...[an] expansive and penetrating narrative of a country, Liberia, that sweeps across continents and time ... Cooper, a New York Times Pentagon correspondent who was born in Liberia and won a Pulitzer Prize for her coverage of the Ebola crisis there, writes vividly and with authority. In the book’s closing chapters she captures the poignant — and sometimes difficult to read — tales of mothers dying because they had cared for their sick children, and adult children contracting Ebola as they cared for their mothers ... impressive for both its detail and the insight it provides into a historic figure. Throughout, she offers an unflinching look at the reserved Sirleaf’s personal life and presidency, which comes to an end this year, while also telling of Liberia’s pain and pride.
In Madame President, the journey of Liberian leader Ellen Johnson Sirleaf unspools like a novel, fitting for a life that is nothing short of mythic ... It's filled with details that emerge from dogged reporting as well as an intimate understanding of Liberia's complexity and culture, which perhaps could come only from being a native daughter ... Cooper's prose, witty, blunt and peppered with the Pidgin English spoken by the peoples of Liberia, immerses the reader in the fabric of that small, West African country ... Madame President is a fascinating read to enlighten those who may know little about this woman and the nation she leads, and who will undoubtedly be left wanting to know much more.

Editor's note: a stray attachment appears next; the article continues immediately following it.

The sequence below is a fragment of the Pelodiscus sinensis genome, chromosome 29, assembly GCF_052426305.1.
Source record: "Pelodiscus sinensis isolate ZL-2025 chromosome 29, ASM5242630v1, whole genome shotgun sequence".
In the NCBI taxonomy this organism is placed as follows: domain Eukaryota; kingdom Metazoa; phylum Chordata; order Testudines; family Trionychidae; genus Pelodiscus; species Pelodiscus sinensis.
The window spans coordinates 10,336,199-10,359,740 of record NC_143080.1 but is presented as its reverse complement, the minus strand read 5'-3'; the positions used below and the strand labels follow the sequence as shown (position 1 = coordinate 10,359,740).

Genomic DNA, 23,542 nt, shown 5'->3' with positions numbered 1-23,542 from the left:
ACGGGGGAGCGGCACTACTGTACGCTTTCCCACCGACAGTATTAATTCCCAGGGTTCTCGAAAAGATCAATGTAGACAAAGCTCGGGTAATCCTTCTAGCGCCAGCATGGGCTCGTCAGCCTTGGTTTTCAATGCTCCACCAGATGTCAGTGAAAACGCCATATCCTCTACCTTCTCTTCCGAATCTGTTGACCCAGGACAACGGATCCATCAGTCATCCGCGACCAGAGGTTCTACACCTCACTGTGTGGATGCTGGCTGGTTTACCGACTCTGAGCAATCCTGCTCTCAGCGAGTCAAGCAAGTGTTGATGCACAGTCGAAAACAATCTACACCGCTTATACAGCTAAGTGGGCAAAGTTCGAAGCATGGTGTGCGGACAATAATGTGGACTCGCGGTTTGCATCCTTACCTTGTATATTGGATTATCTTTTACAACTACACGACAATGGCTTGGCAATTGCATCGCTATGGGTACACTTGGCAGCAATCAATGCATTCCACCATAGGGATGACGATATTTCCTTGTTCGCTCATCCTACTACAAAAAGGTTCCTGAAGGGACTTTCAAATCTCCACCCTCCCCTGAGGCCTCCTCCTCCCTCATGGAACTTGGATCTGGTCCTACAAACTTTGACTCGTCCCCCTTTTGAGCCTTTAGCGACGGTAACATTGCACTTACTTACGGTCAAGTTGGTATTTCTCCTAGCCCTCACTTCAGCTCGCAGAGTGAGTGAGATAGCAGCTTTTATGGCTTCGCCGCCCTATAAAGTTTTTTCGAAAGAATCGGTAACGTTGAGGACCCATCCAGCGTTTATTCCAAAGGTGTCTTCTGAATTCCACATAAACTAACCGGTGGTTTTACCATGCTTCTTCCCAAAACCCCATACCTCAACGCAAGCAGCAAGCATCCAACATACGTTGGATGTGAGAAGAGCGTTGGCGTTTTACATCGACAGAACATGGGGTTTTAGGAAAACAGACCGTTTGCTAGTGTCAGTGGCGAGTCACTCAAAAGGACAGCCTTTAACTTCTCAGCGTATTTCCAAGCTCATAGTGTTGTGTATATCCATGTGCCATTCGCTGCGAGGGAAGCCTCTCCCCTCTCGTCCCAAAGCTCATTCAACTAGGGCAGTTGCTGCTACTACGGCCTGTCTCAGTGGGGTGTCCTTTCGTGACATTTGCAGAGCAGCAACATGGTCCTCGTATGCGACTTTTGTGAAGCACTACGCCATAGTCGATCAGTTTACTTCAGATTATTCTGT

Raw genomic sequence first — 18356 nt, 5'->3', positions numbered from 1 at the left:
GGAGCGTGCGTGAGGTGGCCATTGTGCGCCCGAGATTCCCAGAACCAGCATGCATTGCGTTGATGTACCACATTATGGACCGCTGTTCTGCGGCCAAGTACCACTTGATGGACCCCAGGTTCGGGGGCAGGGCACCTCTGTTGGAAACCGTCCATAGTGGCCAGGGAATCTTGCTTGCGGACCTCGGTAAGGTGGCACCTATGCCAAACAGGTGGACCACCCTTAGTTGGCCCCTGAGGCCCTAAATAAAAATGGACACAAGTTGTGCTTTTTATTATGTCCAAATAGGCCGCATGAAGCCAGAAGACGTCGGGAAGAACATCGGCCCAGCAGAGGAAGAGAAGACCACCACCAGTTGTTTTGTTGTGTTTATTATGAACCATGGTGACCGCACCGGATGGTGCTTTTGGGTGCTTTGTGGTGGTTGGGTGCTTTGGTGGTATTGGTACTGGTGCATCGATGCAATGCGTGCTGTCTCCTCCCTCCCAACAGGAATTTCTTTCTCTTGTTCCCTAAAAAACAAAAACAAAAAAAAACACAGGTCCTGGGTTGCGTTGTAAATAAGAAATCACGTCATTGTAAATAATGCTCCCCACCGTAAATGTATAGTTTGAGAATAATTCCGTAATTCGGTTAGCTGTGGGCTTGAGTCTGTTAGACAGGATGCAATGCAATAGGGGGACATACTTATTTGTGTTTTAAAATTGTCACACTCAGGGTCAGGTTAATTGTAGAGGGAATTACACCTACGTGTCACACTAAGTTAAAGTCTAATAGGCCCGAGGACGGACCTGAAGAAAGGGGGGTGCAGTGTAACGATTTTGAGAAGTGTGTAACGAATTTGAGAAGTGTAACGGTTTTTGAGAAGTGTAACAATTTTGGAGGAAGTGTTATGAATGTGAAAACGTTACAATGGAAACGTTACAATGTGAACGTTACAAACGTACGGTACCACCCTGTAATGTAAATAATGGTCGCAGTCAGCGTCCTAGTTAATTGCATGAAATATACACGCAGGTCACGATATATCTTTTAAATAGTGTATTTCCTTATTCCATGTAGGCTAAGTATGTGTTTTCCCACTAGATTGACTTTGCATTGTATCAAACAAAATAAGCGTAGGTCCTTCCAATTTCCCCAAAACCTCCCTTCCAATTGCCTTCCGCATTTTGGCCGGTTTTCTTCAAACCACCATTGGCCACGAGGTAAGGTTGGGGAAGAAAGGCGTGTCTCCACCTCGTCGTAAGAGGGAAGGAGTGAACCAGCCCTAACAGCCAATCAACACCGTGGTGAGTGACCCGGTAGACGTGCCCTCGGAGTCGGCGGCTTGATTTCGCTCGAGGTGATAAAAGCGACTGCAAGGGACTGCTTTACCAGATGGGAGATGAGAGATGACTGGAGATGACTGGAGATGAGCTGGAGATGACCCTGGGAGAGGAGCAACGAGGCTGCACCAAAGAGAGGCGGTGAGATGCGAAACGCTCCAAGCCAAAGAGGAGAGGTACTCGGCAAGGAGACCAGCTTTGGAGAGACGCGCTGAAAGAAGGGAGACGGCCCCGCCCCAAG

Cooper restores the texture of Liberia to Johnson Sirleaf’s life story, making this a propulsive biography, but it ultimately feels subservient to its subject — valorizing Johnson Sirleaf rather than complicating her ... in her study of leadership, Cooper takes a deeply American approach. Here, politics is all protagonist, and history is largely a series of plot points. Our hero forges her character in the fires of dictatorship and war. The narrative is a linear march, with little time for distractions ... Cooper seems to take Johnson Sirleaf’s point of view as a structural blueprint, supplementing the president’s memoir with interviews she conducted with her ... one wishes that Johnson Sirleaf’s biographer would reckon directly with the president’s responsibility for her more expedient choices, rather than depicting her as a victim of circumstance ... Such a story may be moving, but it’s also a myth.